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Tlaib forgets who she is

Based on Rashida Tlaib's recent defense of her comments about facial recognition in Detroit ("My facial recognition comments 'weren't racist,' " Oct. 4), I guess that anybody who voices his or her opinion about not trusting people of a different ethnic background or skin color is not a racist.

By her standards, as a white man born in the United States, it is OK to say that people who are not white and not born in the United States cannot possibly treat me properly and can claim that all white people look alike.

It's attitudes like this that are increasing the distrust and hatred in this country.

Tlaib is an American, and she was elected to represent Americans. Americans come in different colors, from different backgrounds and have individual beliefs.

Tlaib seems to have forgotten who she is and what she should be doing as a member of Congress. Her role is to help unite and care for all of the citizens of the United States. In my opinion, she is only spouting off so that she can have more publicity for herself.

If this makes me a "racist," so be it.

Michael Nickerson

Macomb

Gov. Whitmer is a terrible poker player

In the game of poker, good card players can bluff their way to a winning hand. It would seem that Michigan’s governor is not even a mediocre poker player after getting not one, but two bluffs called by the Republican-led Legislature.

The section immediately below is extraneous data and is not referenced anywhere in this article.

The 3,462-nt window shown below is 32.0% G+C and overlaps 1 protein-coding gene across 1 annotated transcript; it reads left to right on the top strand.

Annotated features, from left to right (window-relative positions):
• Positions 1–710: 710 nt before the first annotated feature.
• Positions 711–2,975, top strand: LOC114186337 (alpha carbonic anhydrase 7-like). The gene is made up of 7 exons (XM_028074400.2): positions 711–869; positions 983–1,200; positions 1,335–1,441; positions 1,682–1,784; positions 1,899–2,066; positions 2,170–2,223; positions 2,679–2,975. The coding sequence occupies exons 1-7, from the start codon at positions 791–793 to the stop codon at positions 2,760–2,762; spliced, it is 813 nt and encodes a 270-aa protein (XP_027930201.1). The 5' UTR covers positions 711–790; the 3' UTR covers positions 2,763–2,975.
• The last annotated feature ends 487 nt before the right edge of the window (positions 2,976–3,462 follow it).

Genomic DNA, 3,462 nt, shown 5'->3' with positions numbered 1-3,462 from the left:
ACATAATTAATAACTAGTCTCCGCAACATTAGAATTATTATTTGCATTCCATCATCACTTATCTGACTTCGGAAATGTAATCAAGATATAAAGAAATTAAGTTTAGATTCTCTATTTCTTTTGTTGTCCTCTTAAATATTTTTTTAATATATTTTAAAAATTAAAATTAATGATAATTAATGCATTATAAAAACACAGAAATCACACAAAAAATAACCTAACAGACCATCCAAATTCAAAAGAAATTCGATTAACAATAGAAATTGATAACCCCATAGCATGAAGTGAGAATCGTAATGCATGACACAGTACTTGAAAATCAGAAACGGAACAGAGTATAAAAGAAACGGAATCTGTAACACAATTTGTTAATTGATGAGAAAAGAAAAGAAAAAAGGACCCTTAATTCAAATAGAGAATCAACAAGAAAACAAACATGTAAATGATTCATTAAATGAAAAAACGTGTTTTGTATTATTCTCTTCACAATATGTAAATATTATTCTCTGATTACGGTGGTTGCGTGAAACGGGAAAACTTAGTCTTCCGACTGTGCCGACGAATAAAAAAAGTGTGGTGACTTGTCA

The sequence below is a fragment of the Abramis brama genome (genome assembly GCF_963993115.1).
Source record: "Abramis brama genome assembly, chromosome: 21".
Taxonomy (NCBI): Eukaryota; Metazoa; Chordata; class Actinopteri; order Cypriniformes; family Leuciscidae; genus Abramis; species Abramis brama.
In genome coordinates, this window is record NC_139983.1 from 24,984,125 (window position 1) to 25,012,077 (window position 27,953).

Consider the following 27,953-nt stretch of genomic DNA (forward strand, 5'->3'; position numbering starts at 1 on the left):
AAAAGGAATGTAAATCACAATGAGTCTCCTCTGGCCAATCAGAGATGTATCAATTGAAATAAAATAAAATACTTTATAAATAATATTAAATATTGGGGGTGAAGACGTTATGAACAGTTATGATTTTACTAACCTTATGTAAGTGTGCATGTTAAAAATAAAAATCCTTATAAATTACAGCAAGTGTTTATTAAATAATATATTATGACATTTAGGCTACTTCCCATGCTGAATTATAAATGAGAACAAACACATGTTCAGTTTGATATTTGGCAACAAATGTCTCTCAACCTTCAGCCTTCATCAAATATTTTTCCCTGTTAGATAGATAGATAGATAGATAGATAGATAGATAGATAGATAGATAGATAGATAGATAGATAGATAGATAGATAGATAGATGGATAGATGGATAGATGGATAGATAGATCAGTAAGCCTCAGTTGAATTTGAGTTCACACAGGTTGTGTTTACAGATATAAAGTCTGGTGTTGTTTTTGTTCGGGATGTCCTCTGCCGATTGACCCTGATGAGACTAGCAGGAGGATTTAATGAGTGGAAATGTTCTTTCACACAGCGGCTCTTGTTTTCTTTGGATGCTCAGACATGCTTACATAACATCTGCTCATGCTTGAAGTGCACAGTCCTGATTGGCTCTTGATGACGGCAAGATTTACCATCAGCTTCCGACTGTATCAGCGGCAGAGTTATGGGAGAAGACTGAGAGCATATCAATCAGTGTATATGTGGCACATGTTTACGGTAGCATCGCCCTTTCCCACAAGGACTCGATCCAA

The first bluff was when Gov. Gretchen Whitmer walked away from budget talks three weeks before the Sept. 30 deadline. Threatening shutdown, the state House and Senate continued talks on their own and worked together in a bipartisan manner to pass a budget without her input.

When Whitmer received the 2019-20 bipartisan budget package, she declared it a “mess." However, what I believe she meant to say was, “Watch me make a mess." She proceeded to issue 147 line-item vetoes, including items that she herself had championed in a move to get Republicans back to the negotiating table.

Whitmer went all in and gambled away funding for roads and bridges, hospitals, schools and clean drinking water, not to mention funding for veterans, autistic children and to combat the opioid epidemic.

Perhaps the governor needs to learn to be a better poker player, or just stop playing games all together.

Marian Sheridan

West Bloomfield

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